Families of missing persons share their ‘unique pain’

Garda Commissioner says the force’s missing persons service is being reviewed


Family members and loved ones of missing persons have shared stories of their “unique pain” at an event in Dublin for the third annual Missing Persons Day.

More than 9,000 people were reported as missing last year, of which 17 cases remain unsolved. Of the 7,753 reported cases in 2013, 12 remain outstanding.

Garda Commissioner Noirín O’Sullivan said at this time of year families watch the excitement and build up of Christmas with the “dull ache of someone who is missing, who used to be part of all that – it must be so hard”.

She said each case brought with it a unique pain and that each one was ongoing “because we will never stop in our search for answers”.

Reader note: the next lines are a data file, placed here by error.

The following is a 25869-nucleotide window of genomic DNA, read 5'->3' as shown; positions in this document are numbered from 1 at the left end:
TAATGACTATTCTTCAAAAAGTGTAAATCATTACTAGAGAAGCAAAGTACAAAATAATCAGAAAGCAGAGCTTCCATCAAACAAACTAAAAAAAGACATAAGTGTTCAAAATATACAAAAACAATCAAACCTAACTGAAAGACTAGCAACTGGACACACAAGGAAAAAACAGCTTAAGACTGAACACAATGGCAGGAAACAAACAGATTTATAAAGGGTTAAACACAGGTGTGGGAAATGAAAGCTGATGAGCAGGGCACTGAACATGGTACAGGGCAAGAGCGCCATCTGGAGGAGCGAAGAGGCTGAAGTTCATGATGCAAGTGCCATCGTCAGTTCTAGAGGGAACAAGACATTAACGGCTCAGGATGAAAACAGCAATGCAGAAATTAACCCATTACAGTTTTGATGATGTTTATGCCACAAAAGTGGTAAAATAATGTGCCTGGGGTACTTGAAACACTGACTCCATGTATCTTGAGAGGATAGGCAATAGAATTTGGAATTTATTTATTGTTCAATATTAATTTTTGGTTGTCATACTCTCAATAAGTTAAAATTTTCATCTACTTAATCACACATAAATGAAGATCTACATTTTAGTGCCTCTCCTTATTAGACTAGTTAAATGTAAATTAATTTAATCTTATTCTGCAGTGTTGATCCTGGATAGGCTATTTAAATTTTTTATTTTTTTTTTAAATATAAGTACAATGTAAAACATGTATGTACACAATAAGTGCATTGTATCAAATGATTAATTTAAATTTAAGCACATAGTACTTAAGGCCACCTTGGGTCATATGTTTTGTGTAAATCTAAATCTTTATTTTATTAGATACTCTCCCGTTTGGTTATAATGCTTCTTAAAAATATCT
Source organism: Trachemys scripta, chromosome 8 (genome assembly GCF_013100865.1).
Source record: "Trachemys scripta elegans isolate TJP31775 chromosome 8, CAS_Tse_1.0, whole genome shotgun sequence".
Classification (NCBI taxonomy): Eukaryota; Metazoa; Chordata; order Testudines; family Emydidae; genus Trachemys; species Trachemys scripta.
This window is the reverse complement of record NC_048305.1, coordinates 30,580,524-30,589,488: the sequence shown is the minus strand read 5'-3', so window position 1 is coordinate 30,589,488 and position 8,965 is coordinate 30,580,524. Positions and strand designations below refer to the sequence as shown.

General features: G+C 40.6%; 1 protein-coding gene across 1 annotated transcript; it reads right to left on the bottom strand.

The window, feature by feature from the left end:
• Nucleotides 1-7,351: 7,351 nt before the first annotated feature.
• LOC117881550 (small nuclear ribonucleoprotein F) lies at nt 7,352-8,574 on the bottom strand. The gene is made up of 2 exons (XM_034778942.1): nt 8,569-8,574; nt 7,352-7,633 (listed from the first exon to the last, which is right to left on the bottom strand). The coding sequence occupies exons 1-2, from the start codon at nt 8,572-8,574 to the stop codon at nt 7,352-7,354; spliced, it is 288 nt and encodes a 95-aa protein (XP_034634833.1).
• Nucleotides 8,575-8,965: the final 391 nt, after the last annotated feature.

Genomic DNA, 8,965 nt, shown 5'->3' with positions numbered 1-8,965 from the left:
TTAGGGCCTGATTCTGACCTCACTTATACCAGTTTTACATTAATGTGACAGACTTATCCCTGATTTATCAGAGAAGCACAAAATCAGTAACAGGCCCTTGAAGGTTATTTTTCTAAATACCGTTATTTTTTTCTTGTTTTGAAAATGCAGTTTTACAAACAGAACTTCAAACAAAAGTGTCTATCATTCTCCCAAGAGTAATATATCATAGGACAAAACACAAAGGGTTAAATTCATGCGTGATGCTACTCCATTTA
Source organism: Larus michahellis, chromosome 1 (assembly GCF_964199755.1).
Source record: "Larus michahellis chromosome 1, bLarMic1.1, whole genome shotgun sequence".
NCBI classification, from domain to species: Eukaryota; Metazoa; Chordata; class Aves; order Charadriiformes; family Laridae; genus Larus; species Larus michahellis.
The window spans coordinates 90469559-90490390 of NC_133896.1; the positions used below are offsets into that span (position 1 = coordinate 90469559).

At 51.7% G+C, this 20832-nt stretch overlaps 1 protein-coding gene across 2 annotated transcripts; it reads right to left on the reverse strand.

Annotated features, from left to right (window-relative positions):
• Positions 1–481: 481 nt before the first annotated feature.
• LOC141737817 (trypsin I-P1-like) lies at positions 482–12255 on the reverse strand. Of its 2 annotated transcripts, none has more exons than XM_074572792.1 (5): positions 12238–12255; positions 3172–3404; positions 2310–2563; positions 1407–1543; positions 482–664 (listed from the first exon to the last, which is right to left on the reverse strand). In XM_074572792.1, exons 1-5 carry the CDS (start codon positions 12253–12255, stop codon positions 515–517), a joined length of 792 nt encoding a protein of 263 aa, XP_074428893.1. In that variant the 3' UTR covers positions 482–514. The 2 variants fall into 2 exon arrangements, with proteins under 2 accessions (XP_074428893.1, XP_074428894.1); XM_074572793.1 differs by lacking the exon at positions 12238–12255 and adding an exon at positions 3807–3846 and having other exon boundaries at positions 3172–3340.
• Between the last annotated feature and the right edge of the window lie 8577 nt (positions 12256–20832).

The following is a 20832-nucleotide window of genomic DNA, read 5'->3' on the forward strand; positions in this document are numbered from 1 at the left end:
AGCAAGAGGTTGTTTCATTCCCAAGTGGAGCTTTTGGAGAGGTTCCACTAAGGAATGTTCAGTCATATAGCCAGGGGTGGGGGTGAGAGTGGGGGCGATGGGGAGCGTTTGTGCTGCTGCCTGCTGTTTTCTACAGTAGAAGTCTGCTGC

She said An Garda Síochána is currently reviewing its missing persons service. She said the force was looking at “new and innovative ways” to collaborate with partners to ensure “no stone is unturned” in the search for a missing person.

Patrick Collins, brother of Sandra Collins who went missing, believed murdered, from Co Mayo in 2000, said his sister was a smart, funny woman who loved her family and friends.

“Our lives really were changed forever when Sandra went missing,” he said. “Every single morning and every single night each of us in our own way think of her. She left a huge void that will never be filled.”

Michael Jacob, father of Deirdre Jacob who went missing from Newbridge, Co Kildare, in 1998, said relatives of missing persons are a group who are constantly waiting.

“Every day is a challenge,” he said. “We are consumed by the loss of the family member. Ask anyone in this room, we are lost ourselves.”

Minister for Justice Frances Fitzgerald paid tribute to the families as well as the organisations who trace missing persons. She said the event marked “a very special, a very difficult, a very important day”.

She added that new legislation establishing a DNA database that was enacted last month will be a help in resolving missing persons cases.

After the ceremony at Farmleigh House family members released homing pigeons and laid roses at the fountain in Farmleigh Garden.